US 7473039 B2
An optoelectronic module is seated onto a substrate connector by guiding the module along an initial path portion that is misaligned with respect to the mating direction defined by the substrate connector and further includes providing a positive pressure drive along an end path portion with sufficient force to secure the optoelectronic module to the substrate connector. Where the mating is via a pin-and-socket arrangement, the positive pressure drive requires sufficient force to push the main body of the module to ensure entry of the pins into the sockets. Typically, there is a conversion from force applied in one direction to module motion in the orthogonal direction. However, a rocking cam embodiment is also described.
1. A device for seating an optoelectronic module onto a connector on a substrate comprising:
a guide structure configured to direct a main body of said optoelectronic module along an insertion direction that is generally perpendicular to a mating direction of said connector, said guide structure comprising a slide having at least one slot formed therein; and
a positive pressure drive enabled to push said main body of said optoelectronic module along said mating direction with sufficient force to secure said optoelectronic module to said connector, said positive pressure drive comprising
a rail having a rail slot formed therein, and
an actuator having a sliding member that is positioned within the rail slot, wherein the sliding member includes at least one projection that extends into the at least one slot formed in the guide structure
wherein the slots of the slide are configured in such a way that motion of the sliding member and its projections in a first direction is translated into motion of the slide in the mating direction.
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This application is a divisional application under 35 U.S.C. §120 of U.S. application Ser. No. 10/989,013, entitled “AXIS TRANSLATION INSTALLATION MECHANISM FOR OPTOELECTRONICS MODULES”, filed on Nov. 15, 2004 now U.S. Pat. No. 7,255,495, which is hereby incorporated herein in its entirety.
Optoelectronic modules include circuitry for converting between signal processing/transmission in an optical mode and signal processing/transmission in an electrical mode. The conversion may be in a single direction, but many modules provide bidirectional conversions to enable data exchanges in both modes. Optoelectronic modules are used in telecommunications central offices and in centralized computing facilities, where there is a significant demand for high bandwidth communications. As compared to metal interconnects, such as copper wiring, optical interconnects offer benefits with regard to both bandwidth and performance (e.g., less skew), while satisfying requirements relating to eye safety, electromagnetic compatibility, reliability, manufacturability, and cost.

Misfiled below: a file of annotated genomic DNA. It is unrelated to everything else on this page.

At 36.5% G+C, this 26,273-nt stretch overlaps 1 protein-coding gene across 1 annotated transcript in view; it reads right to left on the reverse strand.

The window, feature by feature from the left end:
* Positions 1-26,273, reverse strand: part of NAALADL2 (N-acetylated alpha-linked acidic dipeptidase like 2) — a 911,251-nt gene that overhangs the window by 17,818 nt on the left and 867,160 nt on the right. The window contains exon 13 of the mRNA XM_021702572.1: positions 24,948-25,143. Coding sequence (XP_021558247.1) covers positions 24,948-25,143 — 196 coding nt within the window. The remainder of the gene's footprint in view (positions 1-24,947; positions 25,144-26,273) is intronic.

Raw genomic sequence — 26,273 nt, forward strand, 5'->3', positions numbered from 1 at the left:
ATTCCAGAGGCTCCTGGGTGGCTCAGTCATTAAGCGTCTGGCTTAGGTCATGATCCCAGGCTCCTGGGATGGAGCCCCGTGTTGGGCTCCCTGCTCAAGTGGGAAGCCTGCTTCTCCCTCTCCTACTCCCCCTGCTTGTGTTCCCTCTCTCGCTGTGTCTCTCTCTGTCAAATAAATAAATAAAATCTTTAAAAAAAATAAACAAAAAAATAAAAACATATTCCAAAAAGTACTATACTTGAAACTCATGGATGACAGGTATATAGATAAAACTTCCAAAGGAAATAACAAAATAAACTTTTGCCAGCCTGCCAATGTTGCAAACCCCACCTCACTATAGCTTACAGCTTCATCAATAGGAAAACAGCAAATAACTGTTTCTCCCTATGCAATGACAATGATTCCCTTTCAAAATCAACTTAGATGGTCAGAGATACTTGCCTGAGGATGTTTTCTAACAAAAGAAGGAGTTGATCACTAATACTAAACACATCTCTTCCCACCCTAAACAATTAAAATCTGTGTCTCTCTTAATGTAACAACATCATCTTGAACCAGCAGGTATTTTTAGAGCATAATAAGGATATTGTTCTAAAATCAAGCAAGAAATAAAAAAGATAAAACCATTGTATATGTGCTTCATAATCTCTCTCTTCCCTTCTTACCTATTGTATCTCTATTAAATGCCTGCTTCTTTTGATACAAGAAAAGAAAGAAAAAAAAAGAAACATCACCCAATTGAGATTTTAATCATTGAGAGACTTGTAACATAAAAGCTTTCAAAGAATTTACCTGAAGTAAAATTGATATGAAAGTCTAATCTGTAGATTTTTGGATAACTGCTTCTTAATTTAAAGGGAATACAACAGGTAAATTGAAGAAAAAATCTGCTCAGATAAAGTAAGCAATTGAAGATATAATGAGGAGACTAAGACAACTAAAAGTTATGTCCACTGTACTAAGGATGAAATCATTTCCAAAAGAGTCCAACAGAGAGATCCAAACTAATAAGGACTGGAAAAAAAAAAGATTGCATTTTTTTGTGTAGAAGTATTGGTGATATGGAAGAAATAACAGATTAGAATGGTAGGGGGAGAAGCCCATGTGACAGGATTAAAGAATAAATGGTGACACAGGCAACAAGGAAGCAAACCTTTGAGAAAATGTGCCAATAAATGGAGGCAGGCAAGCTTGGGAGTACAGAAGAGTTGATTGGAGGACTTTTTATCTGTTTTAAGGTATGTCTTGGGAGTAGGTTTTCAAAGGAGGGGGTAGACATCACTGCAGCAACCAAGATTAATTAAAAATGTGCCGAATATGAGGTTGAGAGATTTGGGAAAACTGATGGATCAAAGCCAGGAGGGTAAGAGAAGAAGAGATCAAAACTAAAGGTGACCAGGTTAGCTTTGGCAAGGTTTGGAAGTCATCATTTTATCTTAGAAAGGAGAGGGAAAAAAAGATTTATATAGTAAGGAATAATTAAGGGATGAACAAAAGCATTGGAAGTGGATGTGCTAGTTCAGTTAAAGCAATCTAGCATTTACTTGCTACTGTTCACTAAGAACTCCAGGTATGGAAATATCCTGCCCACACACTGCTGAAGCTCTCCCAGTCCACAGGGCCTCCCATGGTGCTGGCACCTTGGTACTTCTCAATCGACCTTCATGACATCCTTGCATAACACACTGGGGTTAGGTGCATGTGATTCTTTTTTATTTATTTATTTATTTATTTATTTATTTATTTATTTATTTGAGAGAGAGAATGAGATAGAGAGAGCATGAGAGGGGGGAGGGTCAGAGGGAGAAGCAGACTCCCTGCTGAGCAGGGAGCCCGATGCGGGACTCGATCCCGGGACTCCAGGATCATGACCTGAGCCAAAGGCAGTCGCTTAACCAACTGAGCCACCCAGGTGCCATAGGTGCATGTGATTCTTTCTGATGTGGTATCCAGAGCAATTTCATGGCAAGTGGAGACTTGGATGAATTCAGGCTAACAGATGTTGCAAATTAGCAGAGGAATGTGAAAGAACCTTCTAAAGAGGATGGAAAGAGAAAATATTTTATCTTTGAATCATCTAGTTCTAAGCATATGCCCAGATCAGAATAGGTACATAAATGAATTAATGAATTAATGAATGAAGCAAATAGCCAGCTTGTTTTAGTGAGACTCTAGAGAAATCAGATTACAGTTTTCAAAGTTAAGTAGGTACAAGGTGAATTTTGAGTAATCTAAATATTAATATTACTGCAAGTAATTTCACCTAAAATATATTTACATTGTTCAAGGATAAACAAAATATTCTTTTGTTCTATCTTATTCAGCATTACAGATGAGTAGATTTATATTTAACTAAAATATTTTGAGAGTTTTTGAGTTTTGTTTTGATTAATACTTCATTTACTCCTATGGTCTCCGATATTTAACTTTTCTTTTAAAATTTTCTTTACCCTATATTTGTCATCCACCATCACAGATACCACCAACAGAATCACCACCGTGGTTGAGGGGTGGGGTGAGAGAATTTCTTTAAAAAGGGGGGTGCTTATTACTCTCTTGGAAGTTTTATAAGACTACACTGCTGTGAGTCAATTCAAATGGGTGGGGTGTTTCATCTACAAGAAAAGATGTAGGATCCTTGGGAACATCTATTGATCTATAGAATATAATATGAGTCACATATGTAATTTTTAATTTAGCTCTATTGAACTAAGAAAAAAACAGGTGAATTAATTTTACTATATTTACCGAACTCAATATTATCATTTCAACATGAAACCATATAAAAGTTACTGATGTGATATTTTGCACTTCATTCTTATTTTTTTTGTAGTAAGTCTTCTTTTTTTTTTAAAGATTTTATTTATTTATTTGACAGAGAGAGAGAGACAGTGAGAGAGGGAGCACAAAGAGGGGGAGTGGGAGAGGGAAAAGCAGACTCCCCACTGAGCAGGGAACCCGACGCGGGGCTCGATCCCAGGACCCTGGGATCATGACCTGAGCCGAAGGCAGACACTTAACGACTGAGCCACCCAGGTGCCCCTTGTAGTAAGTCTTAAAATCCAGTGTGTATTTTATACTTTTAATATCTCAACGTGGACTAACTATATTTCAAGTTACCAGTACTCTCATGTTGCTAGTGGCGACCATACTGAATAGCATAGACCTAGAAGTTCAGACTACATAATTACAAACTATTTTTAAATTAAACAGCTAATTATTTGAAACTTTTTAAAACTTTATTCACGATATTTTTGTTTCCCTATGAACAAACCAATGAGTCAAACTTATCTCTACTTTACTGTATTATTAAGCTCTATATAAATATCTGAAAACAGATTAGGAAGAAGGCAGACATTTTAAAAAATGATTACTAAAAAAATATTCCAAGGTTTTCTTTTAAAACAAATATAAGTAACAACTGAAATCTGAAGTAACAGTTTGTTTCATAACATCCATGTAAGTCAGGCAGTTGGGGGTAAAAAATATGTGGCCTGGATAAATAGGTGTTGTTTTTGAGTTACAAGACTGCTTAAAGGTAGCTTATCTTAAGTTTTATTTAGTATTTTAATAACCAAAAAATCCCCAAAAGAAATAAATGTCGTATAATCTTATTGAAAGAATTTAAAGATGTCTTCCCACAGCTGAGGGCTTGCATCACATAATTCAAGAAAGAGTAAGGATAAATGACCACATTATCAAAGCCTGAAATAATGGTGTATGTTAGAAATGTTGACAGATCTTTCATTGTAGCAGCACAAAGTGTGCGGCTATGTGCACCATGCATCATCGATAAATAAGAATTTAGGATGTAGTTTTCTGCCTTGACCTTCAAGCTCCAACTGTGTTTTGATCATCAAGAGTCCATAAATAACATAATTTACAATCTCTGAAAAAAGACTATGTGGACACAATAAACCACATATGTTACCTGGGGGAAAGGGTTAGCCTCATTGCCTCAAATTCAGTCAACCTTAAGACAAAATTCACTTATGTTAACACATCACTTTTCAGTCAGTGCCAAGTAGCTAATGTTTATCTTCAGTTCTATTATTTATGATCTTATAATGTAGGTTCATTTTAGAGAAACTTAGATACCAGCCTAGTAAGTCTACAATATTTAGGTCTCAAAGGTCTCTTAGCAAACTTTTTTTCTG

It is common to couple an array of optoelectronic modules to a single substrate, such as a printed circuit board. Connectivity of a particular module is provided by coupling a module connector to a substrate connector. Edge-card style connectors are often used, but parallel optical links typically require the use of high-density electrical connectors to accommodate the larger number of electrical signals that must be managed. A single optical link may combine twelve optical channels that are separated into twelve electrical signals within the module. It follows that for each such link, there is a need for twelve electrical paths between the module and the substrate. Thus, the edge-card style connectors are sometimes replaced by connectors having pin-and-socket arrangements. The pins are rigid wire strands of electrically conductive material that are received within sockets having a fixed arrangement that corresponds to that of the pins.
A greater degree of flexibility with regard to the maintenance of the telecommunications central office or the centralized computing facility is available if the optoelectronic modules are replaceable. A difficulty is that the openings for inserting and removing optoelectronic modules through the housing of the host system typically allow the greatest degree of freedom for module movement in the Z axis, i.e., the axis that is parallel to the surface of the substrate on which the substrate connectors are mounted. This is shown in
One solution is to mount a substrate connector that has a seating direction perpendicular to the printed circuit board 10 (i.e., along the Z axis). The module connector 22 must be relocated to the rear surface of the optoelectronic module 16, rather than the bottom surface as shown in
The seating of an optoelectronic module onto a substrate connector includes guiding the module along an initial path portion that is misaligned from the mating direction of the substrate connector and includes providing a positive pressure drive along an end path portion with sufficient force to secure the optoelectronic module to the substrate connector. For applications in which the substrate and module connectors are electrical connectors that are coupled using a pin-and-socket arrangement, the positive pressure drive is enabled to push the main body of the optoelectronic module with sufficient force to ensure entry of the pins into the sockets.
In a system for controlling the coupling of module connectors of a number of optoelectronic modules to an array of substrate connectors on a substrate, such as a printed circuit board, each optoelectronic module is associated with a device having a slide configured to receive the optoelectronic module so as to enable sliding movement of the module and includes a drive mechanism coupled to the slide to displace the slide toward and away from the substrate. In the sliding movement of the module, the module remains non-coplanar with the substrate connector to which it is to be coupled. However, the drive mechanism then displaces the slide toward and away from the substrate, with the displacement being such that the module connector is aligned to couple with the substrate connector.